One Vision, United
"But what makes government so powerful is that....
Government is a way to force everyone else to
pursue the same vision."
Of the forgotten names of America's founding family are those of the Pilgrims who embarked on their journey to America after signing the "Mayflower Compact" (1) This compact was the first record of the colonialist struggle to separate themselves from the vision of the British government. The seeds of American patriotism were sowed within the compact. This "vision" later germinated into the social-contract theory, natural rights and the separation of powers that are quintessential to politics in America.
Despite the Pilgrims bold attempt to pioneer a new vision upon their land, over a century passed before an official document mirrored this vision. Unfortunately the unification of a system of beliefs amongst the American colonists was not enough to guarantee their vision. In fact, the colonists and future "Continental Congress" faced many problems prior to the Revolutionary War.
As the British government implored boorish tactics to force the colonists into King George III's distorted vision, many resisted (2). Rather than acknowledging this public outrage, the British instigated colonists further. In resistance, the colonists formed the "Son's of Liberty" and the Minuet Men militias to fight for their freedom. Massachusetts was the center for political tension but colonist organized in New York, Pennsylvania and Virginia as well. Patriotic pride culminated in Boston when British troops attacked and slaughtered colonists. The revolution had just begun with a day known to history as the 'Boston Massacre'.
Slowly the power of politics began to turn around when the Sons of Liberty looted from the British crown and patriots organized the Boston Tea Party. These intense events outraged the British Parliament who started withdrawing colonies charters and closed down functions in Massachusetts. By 1774 the colonist were blinded by rage from the British vision. To alleviate this "conundrum", colonies agreed upon a secret meeting in Philadelphia to discuss a united resistance. This meeting became the first Continental Congress.
On September 5, 1774, representatives from all but one colony congregated in Philadelphia. Our nations original congressman's creates achievements is the Association of 1774 (3). According to some historians the association was "a statement of rights ... but stopped short of a rebellion" (Fiorina, 25). Despite the lack of declaring a "rebellion", colonist took arms and organized militias. The first shots fired by the colonist militia were so powerful that patriot Ralph Waldo Emerson declared that the shots could be "heard around the world".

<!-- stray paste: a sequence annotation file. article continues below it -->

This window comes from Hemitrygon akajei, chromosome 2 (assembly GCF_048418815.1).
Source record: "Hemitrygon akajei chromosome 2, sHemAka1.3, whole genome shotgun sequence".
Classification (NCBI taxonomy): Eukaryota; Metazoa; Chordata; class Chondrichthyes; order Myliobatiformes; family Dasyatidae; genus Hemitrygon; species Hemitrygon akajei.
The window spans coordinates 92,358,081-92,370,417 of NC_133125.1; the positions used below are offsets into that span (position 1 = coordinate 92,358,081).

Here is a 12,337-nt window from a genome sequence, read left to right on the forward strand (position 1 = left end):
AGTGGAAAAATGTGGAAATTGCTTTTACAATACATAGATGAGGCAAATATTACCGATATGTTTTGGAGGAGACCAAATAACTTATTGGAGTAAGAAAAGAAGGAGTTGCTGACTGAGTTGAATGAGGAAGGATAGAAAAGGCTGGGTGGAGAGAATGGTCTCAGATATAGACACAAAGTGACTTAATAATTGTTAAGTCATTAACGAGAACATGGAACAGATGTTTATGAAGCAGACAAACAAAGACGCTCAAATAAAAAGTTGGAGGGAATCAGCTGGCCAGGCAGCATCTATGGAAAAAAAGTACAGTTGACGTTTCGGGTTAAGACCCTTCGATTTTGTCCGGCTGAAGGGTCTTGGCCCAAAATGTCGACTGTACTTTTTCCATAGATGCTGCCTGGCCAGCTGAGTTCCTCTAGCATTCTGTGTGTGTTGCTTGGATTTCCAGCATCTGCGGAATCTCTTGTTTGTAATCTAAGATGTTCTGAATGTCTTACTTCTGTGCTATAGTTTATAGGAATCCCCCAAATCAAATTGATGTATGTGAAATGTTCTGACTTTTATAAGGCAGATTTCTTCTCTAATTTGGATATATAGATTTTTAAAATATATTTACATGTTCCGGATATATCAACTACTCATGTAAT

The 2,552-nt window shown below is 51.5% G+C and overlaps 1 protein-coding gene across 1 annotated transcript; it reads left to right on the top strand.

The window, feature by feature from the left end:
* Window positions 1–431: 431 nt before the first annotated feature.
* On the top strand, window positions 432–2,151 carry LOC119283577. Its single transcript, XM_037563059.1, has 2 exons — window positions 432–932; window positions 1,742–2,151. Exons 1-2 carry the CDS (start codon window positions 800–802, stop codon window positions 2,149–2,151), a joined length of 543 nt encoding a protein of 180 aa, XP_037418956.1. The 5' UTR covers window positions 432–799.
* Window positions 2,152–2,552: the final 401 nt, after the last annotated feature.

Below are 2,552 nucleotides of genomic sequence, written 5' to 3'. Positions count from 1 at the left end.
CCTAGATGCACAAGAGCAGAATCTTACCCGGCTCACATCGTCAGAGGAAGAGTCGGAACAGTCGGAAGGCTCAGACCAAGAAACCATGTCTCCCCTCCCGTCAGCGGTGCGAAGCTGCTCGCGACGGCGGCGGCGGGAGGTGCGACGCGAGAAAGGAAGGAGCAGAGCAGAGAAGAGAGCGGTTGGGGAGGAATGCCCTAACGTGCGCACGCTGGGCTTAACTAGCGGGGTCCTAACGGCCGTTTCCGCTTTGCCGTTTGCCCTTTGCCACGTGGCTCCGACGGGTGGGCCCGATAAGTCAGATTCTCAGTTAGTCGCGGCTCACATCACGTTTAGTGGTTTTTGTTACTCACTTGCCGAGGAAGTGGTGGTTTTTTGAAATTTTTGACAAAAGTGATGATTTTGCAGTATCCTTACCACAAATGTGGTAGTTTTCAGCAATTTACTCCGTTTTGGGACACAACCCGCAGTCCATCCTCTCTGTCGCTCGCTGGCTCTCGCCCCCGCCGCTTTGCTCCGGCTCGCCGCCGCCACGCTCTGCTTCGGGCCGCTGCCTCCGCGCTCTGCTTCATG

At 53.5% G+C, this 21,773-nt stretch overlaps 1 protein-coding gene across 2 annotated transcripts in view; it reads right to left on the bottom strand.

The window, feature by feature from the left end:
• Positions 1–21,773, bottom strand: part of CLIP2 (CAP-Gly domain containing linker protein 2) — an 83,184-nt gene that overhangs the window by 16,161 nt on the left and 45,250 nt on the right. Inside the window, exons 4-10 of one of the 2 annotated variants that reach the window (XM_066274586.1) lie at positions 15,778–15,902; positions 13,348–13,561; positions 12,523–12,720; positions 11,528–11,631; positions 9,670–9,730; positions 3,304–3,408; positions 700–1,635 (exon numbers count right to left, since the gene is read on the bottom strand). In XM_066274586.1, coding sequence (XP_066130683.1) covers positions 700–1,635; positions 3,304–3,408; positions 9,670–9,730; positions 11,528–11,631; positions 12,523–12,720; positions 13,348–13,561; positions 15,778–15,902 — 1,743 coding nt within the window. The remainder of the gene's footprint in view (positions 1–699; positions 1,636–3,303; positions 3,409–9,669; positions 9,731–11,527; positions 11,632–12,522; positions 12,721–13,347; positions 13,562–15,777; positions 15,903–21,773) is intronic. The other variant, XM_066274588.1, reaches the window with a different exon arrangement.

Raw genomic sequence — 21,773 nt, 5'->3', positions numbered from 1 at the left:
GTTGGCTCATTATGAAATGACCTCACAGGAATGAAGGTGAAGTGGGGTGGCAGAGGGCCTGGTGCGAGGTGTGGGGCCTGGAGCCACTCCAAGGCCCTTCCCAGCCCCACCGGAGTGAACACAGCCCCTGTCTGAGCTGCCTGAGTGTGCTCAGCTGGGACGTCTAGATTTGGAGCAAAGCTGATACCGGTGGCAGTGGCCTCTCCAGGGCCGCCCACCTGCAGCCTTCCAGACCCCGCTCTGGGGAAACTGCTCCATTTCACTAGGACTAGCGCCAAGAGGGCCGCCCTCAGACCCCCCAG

Although these early arms were fired in Boston, the shots were heard thousands of miles south in Georgia. The only colony that failed to attend the first Continental Congress had delegates that were summoned by that indivisible blast. On May 10, 1775 the second Continental Congress opened session with representatives from all thirteen colonies. During this second congress session, George Washington was appointed commander in chief and general, Esek Hopkins was appointed commodore to the "neo" Navy. Congress would not rest until independence was declared. On July 2, 1776 the vote was official and Congress now represented a new nation, the United States.
During the next seven years, the Continental Congress faced many conundrums ranging from bleak military forces to a monumental national debt. Without a strong military, Congress had no means to "force everyone else to pursue the same vision" (Fiorina, 7). These weaknesses lead to a low public morale amongst the new nations’ citizens. Nor were the citizens voluntarily compensating for the expenses of the war, leaving the congress with a huge debt. Despite these challenges, the new nation was still struggling for recognition.
Congress was so confident of Americans independence that in 1778 a manifesto was declared stating that "we (America) will take such exemplary vengeance, as shall deter others from like conduct." ("Fanning the Flames of Patriotism") if the British did not acknowledge American independence. This confidence stemmed from the support all of the colonies were giving the Congress. America was a confederation, loosely united by the congress representatives. Outlined by the "Articles of Confederation", the colonies began to take on the vision of a nation (4).Although just as important as the Declaration; Congress contemplated what would be needed to form a more perfect union for a year until the Articles of Confederation were adopted.
Over the next four years the states discussed the virtues of the Articles of Confederation. In 1781 all thirteen states had signed the articles binding them to the confederation. With the ratification of the Articles of Confederation, the Continental Congress adopted a new title, The United States in Congress Assembled. The Articles of Confederation took so long to obtain approval from all thirteen states that the original document was interwoven with defects from compromises.
The union of states under the articles did not give the Congress much respect or support. The state governments feared that congress could obtain too great of power over the states; an issue later resolved by Federalism. These defects aggravated the problems faced by the Continental Congress after the Revolutionary War. Under the loose union of states, the Congress was given the power to declare war but not to raise a military force. Unfortunately for our early nation the defect of the articles did not cease with the limits on the military. Of notable concern was the inability of congress to influence state delegates to attend the Congress sessions.
Early congress delegates had such a poor attendance record that the quorum of nine states was rarely present. Without the quorum, congress could not ratify any treaties. When the Treaty of Paris reached congress, weeks elapsed without enough delegates to reach the quorum. Some delegates "went so far as contemplating holding Congresses in the sickroom of an ailing delegate, to add him to their numbers" ("Identifying Defects in the Confederation"). This weakness in Congress was do too many delegated who focused more aptly on the politics within their states than congressional duties.